Sam Fox School of Design & Visual Arts at Washington University in St. Louis

View of Slingshot: 2024 MFA in Visual Art thesis exhibition, Mildred Lane Kemper Art Museum, Washington University in St. Louis. Photo: Virginia Harold / Washington University.

June 25, 2024
2024 MFA in Visual Art thesis exhibition
May 3–July 29, 2024
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Mildred Lane Kemper Art Museum at Washington University in St. Louis
1 Brookings Dr
St. Louis, MO 63130

Slingshot: 2024 MFA in Visual Art thesis exhibition features the culminating work of nine artists who graduated this spring from the Graduate School of Art in the Sam Fox School of Design & Visual Arts at Washington University in St. Louis.

The exhibition title holds a variety of associations for the candidates, including references to childhood and play, gravity, movement, tension, and release. The artists explore such themes as the body, identity, the built environment, and technology through a range of aesthetic practices and mediums that include collage, drawing, painting, sculpture, and photography.

Emily Elhoffer, an interdisciplinary artist whose work is inspired by hidden forms and processes of the body, says their Self-Portrait is a result of “my research involving the generation of imagined, or virtual bodies to discuss topics within technology and contemporary feminist discourse.” 

Jordan Geiger is a multi-disciplinary artist, musician, and thinker who explores the intersection of the sacred and profane, the invisible and visible, and traditional mystical practices and contemporary life. Geiger’s The Buddha Maitreya merges an Eastern sensibility with Midwestern folk traditions. 

Joni P. Gordon defines her work as artivism (art activism), exploring racism, colorism, and the possibilities of healing through art. [W]hole, explains Gordon, “confronts displacement, colorism, my ancestry, and racial identity. I question both the possibility and one’s attempt to heal from the psychological scars caused by racial discrimination.”

Mad Green is an interdisciplinary, Queer artist who makes work about themselves. As they reflect on their childhood inside the ring, their work tangles with the dichotomy between toughness and tenderness. “When experiencing my work, I hope Queer people are motivated to lean into their rage,” Green explains.

Sophia Hatzikos’s work reimagines elsewhere by translating place. Connecting human experience with landscape, she questions current practices and acceptance of infrastructural systems. Hatzikos’s installation Absence is constructed of 141 hydraulic press molds of terracotta relief tiles, a project made possible via the time, energy, and technical expertise of over forty members of the community.

Micah Mickles is a multi-disciplinary artist from St. Louis, compelled by photography, printmaking, and graphic design. Whether working within the realm of digital or analog processes, he finds collage, color, and the manipulation of space to be of profound interest and commonplace in his practice. Mickles says Rayfield’s Chamber “delves into the themes of loss, memory, and healing through preservation. It was inspired by the sudden passing of my father, which left me without the chance to say goodbye.”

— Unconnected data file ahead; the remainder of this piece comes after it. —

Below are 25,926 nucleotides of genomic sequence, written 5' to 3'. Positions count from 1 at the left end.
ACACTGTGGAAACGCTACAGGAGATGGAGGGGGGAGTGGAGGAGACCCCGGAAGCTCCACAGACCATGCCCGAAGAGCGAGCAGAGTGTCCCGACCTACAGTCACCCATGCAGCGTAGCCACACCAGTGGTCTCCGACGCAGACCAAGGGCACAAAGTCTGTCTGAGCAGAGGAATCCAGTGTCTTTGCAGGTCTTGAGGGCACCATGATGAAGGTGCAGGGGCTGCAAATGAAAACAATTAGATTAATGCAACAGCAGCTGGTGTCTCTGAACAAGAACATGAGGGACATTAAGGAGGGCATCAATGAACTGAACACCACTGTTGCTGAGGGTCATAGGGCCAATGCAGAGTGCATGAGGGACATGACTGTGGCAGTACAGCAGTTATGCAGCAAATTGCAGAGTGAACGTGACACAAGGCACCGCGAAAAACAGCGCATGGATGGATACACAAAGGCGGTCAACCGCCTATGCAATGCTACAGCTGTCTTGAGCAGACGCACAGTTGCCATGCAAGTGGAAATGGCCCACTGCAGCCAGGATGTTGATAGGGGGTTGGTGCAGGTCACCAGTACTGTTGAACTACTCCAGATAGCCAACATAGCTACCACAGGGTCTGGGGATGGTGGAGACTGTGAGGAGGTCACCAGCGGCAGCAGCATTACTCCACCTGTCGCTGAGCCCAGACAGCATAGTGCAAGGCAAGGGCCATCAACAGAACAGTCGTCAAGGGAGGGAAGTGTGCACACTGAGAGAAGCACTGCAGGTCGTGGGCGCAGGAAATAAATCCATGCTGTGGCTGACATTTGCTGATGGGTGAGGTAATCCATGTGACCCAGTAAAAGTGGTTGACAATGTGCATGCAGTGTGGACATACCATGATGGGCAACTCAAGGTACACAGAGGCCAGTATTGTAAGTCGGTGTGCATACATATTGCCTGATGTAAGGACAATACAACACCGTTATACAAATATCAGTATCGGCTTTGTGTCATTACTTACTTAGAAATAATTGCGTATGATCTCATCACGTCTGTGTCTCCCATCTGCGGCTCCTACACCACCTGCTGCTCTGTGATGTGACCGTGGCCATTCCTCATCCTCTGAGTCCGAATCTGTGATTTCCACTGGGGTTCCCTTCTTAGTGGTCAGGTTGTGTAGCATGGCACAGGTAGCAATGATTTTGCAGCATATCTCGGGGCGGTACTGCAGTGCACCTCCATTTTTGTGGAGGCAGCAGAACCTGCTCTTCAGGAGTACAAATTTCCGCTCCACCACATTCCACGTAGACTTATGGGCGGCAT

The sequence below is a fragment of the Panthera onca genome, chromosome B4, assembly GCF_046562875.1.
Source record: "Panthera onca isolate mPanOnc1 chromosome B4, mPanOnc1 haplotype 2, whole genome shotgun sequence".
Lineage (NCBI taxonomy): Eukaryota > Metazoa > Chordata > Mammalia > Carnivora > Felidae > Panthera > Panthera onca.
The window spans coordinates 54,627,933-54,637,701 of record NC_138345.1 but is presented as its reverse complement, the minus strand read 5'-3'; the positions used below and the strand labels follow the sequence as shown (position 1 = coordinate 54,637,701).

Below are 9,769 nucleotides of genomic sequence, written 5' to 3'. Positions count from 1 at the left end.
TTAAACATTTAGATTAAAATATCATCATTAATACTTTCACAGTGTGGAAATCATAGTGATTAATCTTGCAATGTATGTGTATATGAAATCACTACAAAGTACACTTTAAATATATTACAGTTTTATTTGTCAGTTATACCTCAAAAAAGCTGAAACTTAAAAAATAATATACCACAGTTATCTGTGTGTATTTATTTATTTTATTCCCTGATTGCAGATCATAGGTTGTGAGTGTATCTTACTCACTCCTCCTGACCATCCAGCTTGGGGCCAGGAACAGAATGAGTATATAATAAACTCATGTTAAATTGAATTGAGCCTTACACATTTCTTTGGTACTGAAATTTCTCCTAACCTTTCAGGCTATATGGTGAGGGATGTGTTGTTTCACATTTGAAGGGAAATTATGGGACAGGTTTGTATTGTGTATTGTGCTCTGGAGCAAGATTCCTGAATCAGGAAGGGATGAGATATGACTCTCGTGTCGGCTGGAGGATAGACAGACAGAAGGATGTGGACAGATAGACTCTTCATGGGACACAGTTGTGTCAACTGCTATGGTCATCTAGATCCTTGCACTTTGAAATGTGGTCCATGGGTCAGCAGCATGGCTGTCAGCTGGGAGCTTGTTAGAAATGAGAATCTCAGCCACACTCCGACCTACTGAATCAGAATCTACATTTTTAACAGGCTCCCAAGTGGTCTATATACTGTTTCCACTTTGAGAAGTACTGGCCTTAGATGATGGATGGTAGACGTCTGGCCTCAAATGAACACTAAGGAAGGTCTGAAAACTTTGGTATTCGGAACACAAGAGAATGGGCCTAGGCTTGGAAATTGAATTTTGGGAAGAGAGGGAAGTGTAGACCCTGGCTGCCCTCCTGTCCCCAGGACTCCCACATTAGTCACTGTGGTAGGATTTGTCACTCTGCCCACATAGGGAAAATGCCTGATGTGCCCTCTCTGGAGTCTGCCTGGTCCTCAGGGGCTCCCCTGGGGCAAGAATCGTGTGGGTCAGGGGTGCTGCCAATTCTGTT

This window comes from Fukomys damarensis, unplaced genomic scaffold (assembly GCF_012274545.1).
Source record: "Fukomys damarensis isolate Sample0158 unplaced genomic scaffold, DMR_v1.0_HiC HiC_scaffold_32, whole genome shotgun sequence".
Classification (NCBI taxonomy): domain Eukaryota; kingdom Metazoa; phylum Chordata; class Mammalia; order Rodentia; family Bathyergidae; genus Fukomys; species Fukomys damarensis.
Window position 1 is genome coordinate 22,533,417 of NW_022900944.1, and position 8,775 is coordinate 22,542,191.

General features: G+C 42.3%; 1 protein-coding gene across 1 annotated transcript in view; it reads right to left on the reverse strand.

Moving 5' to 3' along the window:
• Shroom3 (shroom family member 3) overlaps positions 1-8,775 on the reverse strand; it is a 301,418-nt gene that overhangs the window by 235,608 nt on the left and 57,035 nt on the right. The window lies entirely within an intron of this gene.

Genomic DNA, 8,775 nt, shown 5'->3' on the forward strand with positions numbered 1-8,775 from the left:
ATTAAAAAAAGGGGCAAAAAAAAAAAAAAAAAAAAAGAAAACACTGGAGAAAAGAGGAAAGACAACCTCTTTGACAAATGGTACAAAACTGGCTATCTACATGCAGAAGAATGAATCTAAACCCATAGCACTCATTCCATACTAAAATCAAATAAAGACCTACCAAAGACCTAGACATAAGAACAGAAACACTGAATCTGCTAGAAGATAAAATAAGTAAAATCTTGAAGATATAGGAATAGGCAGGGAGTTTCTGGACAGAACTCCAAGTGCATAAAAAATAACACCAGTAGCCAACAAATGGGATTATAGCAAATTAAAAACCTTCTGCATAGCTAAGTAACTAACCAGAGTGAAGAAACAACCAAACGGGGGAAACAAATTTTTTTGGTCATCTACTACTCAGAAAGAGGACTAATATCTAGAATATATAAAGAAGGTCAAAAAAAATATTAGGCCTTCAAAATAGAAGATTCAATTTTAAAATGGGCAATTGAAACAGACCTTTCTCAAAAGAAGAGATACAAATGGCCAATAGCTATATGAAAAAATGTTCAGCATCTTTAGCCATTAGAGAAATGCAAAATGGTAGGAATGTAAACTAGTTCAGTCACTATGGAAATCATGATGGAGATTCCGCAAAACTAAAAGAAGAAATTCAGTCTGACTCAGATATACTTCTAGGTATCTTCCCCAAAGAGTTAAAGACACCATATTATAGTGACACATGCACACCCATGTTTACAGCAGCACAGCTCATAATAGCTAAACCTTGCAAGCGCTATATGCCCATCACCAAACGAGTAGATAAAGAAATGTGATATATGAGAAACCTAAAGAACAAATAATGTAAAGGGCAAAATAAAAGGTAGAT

Sarah Moon’s mixed media canvases present a girly, escapist playscape of unapologetic ornamentation; fuchsias, blues, and acid greens freak out in layered brush strokes, drips, and swirling orbs. Moon says, “I hope people are filled with wonder and transported to another space. In our present time, we need art, more than ever, that apprehends our present situation, but we also desperately need art that suspends reality and gives us a mental haven to recharge and escape.”

Samantha Neu’s work “explores the various facets of being a material body — erotic, intimate, grotesque, fragile, transient, humorous,” she explains. Homesick is a looming, larger-than-life sculpture constructed primarily out of insulation foam and resembling a tongue. “While the viewer is not allowed to touch this sculpture, there is an imagined gesture,” Neu says. “[The viewer] can think of how their body would climb or slide on the sculpture, drawing awareness to their body’s presence in this experience.”

Lynne Smith is an artist, designer, and educator. She examines the complexity of entanglements by holding hands with material. While her work spans mediums, she finds profound grounding for her practice and spirit within the architecture of the warp and weft. Of Every One and W14, W15 (whatever it takes), Smith says, “I hope viewers will arrive as they are and feel open to slow looking,” Smith says. 

Participating Artists

Emily Elhoffer

Jordan Geiger

Joni P. Gordon

Mad Green

Sophia Hatzikos

Micah Mickles

Sarah Moon

Samantha Neu

Lynne Smith

The exhibition is organized by Leslie Markle, curator for public art at the Mildred Lane Kemper Art Museum.

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Sam Fox School of Design & Visual Arts at Washington University in St. Louis
June 25, 2024

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